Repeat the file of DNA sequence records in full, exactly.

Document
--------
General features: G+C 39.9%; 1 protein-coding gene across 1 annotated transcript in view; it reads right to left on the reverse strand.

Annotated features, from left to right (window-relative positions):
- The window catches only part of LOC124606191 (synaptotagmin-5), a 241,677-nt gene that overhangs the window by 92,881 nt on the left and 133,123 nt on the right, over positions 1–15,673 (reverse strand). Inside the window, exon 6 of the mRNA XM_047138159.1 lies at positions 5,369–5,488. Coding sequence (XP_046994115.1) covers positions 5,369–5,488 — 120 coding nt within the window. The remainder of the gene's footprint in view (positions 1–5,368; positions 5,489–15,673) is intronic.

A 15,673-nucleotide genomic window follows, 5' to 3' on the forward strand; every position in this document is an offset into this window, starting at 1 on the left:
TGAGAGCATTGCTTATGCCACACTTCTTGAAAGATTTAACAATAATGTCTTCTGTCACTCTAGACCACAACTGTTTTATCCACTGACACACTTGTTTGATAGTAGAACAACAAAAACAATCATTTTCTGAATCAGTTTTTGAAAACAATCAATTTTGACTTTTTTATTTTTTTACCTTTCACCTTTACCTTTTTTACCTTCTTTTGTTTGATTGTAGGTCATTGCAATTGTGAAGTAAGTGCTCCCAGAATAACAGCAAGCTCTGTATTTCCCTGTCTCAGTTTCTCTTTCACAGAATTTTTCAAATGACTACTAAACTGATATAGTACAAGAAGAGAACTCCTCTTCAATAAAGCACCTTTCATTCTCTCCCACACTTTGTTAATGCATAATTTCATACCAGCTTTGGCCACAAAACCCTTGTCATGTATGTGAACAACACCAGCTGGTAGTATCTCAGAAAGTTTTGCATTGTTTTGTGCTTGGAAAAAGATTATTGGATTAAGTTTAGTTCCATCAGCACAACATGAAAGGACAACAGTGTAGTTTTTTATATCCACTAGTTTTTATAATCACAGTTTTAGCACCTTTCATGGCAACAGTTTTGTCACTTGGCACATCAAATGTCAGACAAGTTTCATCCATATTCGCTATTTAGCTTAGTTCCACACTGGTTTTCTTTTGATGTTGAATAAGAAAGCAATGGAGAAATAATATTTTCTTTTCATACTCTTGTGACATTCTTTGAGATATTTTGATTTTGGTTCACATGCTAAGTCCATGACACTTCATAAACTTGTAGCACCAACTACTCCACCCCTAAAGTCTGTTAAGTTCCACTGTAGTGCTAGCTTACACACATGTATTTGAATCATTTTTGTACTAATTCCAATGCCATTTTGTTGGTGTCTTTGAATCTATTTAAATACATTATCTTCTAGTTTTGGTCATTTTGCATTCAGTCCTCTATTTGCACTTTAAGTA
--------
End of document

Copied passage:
General features: G+C 39.9%; 1 protein-coding gene across 1 annotated transcript in view; it reads right to left on the reverse strand.

Annotated features, from left to right (window-relative positions):
- The window catches only part of LOC124606191 (synaptotagmin-5), a 241,677-nt gene that overhangs the window by 92,881 nt on the left and 133,123 nt on the right, over positions 1–15,673 (reverse strand). Inside the window, exon 6 of the mRNA XM_047138159.1 lies at positions 5,369–5,488. Coding sequence (XP_046994115.1) covers positions 5,369–5,488 — 120 coding nt within the window. The remainder of the gene's footprint in view (positions 1–5,368; positions 5,489–15,673) is intronic.

A 15,673-nucleotide genomic window follows, 5' to 3' on the forward strand; every position in this document is an offset into this window, starting at 1 on the left:
TGAGAGCATTGCTTATGCCACACTTCTTGAAAGATTTAACAATAATGTCTTCTGTCACTCTAGACCACAACTGTTTTATCCACTGACACACTTGTTTGATAGTAGAACAACAAAAACAATCATTTTCTGAATCAGTTTTTGAAAACAATCAATTTTGACTTTTTTATTTTTTTACCTTTCACCTTTACCTTTTTTACCTTCTTTTGTTTGATTGTAGGTCATTGCAATTGTGAAGTAAGTGCTCCCAGAATAACAGCAAGCTCTGTATTTCCCTGTCTCAGTTTCTCTTTCACAGAATTTTTCAAATGACTACTAAACTGATATAGTACAAGAAGAGAACTCCTCTTCAATAAAGCACCTTTCATTCTCTCCCACACTTTGTTAATGCATAATTTCATACCAGCTTTGGCCACAAAACCCTTGTCATGTATGTGAACAACACCAGCTGGTAGTATCTCAGAAAGTTTTGCATTGTTTTGTGCTTGGAAAAAGATTATTGGATTAAGTTTAGTTCCATCAGCACAACATGAAAGGACAACAGTGTAGTTTTTTATATCCACTAGTTTTTATAATCACAGTTTTAGCACCTTTCATGGCAACAGTTTTGTCACTTGGCACATCAAATGTCAGACAAGTTTCATCCATATTCGCTATTTAGCTTAGTTCCACACTGGTTTTCTTTTGATGTTGAATAAGAAAGCAATGGAGAAATAATATTTTCTTTTCATACTCTTGTGACATTCTTTGAGATATTTTGATTTTGGTTCACATGCTAAGTCCATGACACTTCATAAACTTGTAGCACCAACTACTCCACCCCTAAAGTCTGTTAAGTTCCACTGTAGTGCTAGCTTACACACATGTATTTGAATCATTTTTGTACTAATTCCAATGCCATTTTGTTGGTGTCTTTGAATCTATTTAAATACATTATCTTCTAGTTTTGGTCATTTTGCATTCAGTCCTCTATTTGCACTTTAAGTA